Well I finished my second chalk paint project, and I loved the paint just as much this time as I did with my first project. You can read about how I made my own chalk paint (since I can’t afford the actual Annie Sloan chalk paint!) and my chalk painting process here.
I bought this chair at a resale store for $12. It’s a little more than I generally like to spend on a simple chair, but I loved the style of the chair and I just couldn’t pass it up.
First, I unscrewed the seat from underneath and then lightly sanded the chair with a fine sandpaper.
After a coat of primer, I applied one coat of gray chalk paint.
Then after a coat of Minwax Paste Finishing Wax I painted it a cream color that coordinates with my chevron fabric for the seat.
After the paint was completely dry, I distressed the chair. I focused on areas that would normally get distressed with wear like the legs, the corners on the edge of the seat, the top of the chair, etc.
Once the chair was done, I had to recover the seat. I decided to keep the existing fabric and batting on the chair since it was in decent shape. It’s a fairly flat seat, but it’s really a more decorative chair so I didn’t feel like it needed to have lots of padding anyway.
I cut out a square of my fabric leaving 3 or 4 inches on every side. Then I made sure the chevron was straight by looking at the top of it while holding the fabric in place. Once I was sure it was straight, I stapled the fabric on the back of the straight edge of the seat in the center.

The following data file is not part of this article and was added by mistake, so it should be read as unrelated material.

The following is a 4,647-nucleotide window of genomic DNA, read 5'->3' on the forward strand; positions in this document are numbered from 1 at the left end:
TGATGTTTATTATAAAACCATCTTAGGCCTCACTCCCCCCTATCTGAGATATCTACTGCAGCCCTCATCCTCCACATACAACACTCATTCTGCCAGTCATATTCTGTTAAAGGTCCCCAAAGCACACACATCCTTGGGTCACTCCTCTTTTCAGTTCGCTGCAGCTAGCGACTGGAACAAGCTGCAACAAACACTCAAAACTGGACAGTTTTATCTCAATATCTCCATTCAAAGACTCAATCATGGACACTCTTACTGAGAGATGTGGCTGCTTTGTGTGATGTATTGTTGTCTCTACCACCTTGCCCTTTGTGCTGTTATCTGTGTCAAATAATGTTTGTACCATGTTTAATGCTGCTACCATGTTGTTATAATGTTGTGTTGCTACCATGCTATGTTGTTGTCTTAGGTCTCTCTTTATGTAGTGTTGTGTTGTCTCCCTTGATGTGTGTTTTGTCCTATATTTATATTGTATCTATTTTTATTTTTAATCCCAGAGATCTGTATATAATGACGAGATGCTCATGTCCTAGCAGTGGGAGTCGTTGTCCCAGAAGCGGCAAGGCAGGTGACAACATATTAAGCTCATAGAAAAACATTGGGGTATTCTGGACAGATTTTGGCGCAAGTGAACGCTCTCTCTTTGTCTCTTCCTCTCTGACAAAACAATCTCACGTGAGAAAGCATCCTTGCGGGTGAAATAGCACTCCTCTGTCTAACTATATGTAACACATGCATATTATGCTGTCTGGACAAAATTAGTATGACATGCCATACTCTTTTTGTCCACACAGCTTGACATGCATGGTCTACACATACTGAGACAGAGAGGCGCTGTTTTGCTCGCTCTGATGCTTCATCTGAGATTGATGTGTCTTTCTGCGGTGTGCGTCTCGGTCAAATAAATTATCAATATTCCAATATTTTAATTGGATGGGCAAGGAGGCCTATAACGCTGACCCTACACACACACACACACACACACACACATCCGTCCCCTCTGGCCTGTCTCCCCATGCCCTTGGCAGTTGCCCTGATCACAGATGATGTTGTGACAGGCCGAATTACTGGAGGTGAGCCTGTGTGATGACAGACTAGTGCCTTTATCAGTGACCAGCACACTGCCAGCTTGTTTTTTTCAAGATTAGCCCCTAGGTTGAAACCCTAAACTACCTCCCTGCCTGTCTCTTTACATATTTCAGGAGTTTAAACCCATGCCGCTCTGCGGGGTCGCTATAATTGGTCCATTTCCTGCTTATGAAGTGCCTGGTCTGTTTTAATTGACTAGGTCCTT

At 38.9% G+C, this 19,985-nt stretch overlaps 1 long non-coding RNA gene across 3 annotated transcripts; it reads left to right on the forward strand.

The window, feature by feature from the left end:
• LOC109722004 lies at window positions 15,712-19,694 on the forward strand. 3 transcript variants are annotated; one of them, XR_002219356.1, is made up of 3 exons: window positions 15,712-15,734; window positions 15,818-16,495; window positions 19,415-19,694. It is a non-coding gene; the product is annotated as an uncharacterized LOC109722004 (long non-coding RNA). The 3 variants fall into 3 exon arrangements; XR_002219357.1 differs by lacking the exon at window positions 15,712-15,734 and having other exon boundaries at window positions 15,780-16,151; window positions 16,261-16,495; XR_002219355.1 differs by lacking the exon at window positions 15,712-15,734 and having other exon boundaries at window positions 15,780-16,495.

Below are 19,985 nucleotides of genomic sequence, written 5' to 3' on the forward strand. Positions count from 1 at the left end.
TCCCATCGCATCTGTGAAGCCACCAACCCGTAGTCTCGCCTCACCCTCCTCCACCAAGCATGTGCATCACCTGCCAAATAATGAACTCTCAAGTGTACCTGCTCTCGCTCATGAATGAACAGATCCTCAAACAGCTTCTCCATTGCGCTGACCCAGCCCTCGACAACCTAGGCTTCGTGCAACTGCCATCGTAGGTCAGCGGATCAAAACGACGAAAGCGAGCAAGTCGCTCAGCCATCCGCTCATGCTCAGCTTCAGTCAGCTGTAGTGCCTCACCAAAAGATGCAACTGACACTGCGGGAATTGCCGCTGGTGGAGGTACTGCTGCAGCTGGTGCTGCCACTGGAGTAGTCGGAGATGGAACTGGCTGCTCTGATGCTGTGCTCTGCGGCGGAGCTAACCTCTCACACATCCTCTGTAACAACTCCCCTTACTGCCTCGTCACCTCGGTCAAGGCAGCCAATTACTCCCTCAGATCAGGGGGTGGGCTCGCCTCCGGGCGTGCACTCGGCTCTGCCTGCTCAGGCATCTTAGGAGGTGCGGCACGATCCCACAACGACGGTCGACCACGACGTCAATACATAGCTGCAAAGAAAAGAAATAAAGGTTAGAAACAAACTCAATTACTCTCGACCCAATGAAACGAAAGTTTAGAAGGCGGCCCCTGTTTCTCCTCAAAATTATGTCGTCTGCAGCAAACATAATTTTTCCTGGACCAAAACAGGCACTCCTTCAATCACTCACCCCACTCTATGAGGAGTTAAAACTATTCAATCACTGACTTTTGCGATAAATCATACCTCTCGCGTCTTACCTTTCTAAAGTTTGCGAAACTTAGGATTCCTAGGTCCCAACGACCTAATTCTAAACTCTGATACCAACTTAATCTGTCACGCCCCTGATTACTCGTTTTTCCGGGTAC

Then I pulled the fabric tight and put one staple in the center of the opposite side of the seat.
I stapled the other two sides in the center. Then I added staples on all 4 sides starting from the center staple and working my way toward the corners, pulling the fabric tight as I went (and constantly turning it over to make sure it was straight!)
Once I had stapled everything but the corners, I cut off the excess fabric on the corners to make it easier to work with.
On the two front corners I created about 4 pleats to go around the corner. I tried the “wrapping a present” method, but on such a flat seat I just didn’t like the look. The pleats created the smoothest effect on the top of the seat.
Once I had the pleats arranged in a way I was happy with, I pulled it tight and added several staples to hold it in place.
The back corners were a bit of a challenge since they’re such a gradual curve, but I used the same pleating technique, just with more pleats.
I was just using a manual heavy duty staple gun with short staples, but I definitely can see why a pneumatic one would be helpful. My hands were so tired after just a few staples! Once I finished stapling the fabric, I glued black felt to the bottom of the seat to cover up the rough edges of the fabric and the plywood. I know most people won’t see the bottom of the chair, but since I’m going to be selling this chair whoever buys it will see it when they put the chair in their car, and I hate it when a piece of furniture looks unfinished. Then I screwed the seat back onto the chair.
Can I just say that I love how the distressing turned out on this chair? Yes, love.
I also spray painted the little brackets under the front of the seat oil-rubbed bronze. Before they were a tarnished bronze/brass color…but not a cute tarnished.
Here’s the before again just as a reminder…
I’m hoping that eventually I’ll get over wanting to keep every piece for myself, but it turned out so cute. How could I not want it for me? Luckily, though, it’s already out of my house so I guess I won’t be keeping it.